SYMPOSIA PAPER Published: 01 January 1985

Field Testing of a Microcomputer-Controlled Snow Ski Binding


The novel ski binding used in this study, which has been field tested, incorporates a microcomputer controller and an integral binding/dynamometer. The microcomputer controller, designed as a research tool for field testing release decision theories, embodies the Intel 8086 microprocessor. This instrumentation system not only undertakes real-time control but also records transducer data by means of a miniature digital cassette tape recorder. The integral binding/dynamometer both directly measures all of the six boot load components and offers electromechanical release. To enable the user to operate the computer conveniently, extensive operating software was developed. The operating software is discussed in relation to both the acquisition and storage of data from the six-load-component dynamometer and the control of the electromechanical snow ski binding. The field test procedure consisted of both controlling the binding function and recording the transducer data as a test subject skied over a measured ten-turn slalom course. Despite the fact that the release decision theory simply compared quasi-static pain thresholds with measured axial torque and fore/aft bending moments, the binding satisfied both the release and retention requirements demanded by the tests. The recorded loading data were returned to the laboratory and analyzed. The first analysis consisted of generating time series plots of individual loading components. A second analysis consisted of simulating various release decision theories on a laboratory computer. These theories are evaluated in terms of their ability to meet both the release and the retention requirements.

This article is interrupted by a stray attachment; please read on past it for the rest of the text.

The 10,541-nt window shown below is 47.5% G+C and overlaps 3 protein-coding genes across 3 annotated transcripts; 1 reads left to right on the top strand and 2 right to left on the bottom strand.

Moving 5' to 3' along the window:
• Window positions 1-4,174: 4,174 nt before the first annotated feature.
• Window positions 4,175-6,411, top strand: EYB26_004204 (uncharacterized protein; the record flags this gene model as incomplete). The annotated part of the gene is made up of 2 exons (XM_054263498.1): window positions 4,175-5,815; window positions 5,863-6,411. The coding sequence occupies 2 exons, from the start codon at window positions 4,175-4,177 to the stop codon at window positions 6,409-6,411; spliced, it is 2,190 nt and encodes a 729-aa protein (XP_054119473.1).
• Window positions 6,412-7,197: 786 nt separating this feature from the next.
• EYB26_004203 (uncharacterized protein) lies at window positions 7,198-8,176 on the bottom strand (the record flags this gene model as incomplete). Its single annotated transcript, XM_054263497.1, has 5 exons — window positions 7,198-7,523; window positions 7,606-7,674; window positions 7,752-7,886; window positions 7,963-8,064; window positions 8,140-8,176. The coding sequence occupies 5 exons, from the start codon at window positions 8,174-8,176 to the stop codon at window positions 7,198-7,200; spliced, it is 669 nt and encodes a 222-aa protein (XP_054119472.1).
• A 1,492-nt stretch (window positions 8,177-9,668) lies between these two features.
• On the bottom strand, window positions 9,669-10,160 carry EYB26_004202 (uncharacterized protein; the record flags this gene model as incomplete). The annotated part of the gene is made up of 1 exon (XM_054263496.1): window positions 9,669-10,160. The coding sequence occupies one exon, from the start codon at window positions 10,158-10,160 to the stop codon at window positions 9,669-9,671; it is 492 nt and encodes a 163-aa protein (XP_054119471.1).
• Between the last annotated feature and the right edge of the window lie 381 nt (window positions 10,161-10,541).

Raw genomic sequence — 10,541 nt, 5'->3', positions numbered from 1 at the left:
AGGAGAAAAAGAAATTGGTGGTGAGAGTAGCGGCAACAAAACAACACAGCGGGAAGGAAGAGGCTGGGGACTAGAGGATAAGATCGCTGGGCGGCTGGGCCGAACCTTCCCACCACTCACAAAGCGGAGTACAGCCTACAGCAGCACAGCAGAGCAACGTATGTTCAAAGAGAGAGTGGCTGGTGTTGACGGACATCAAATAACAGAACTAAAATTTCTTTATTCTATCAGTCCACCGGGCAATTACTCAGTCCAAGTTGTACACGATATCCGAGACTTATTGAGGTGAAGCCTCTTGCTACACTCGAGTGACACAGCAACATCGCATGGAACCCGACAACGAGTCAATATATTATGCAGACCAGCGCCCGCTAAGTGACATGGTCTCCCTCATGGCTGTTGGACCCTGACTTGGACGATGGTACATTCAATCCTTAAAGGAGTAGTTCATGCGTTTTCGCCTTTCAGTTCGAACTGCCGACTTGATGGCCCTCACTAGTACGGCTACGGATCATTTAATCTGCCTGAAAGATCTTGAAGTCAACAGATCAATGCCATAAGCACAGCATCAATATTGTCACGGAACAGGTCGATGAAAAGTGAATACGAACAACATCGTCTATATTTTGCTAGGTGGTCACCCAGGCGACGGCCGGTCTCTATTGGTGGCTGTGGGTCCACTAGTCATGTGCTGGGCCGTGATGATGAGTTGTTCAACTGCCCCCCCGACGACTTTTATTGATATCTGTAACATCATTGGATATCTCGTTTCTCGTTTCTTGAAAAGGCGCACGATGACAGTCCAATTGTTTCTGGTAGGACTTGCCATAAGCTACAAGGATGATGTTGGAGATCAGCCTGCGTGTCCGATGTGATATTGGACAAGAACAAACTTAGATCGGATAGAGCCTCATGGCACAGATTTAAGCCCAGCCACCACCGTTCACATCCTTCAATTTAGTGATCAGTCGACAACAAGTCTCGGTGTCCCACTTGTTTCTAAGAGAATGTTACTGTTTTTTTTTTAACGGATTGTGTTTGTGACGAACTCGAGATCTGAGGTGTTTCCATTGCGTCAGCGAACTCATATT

Author Information

MacGregor, Duncan
University of California, Davis, CA
Hull, Maury, L.
University of California, Davis, CA
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Developed by Committee: F27
Pages: 258–281
DOI: 10.1520/STP46643S
ISBN-EB: 978-0-8031-6832-9
ISBN-13: 978-0-8031-6833-6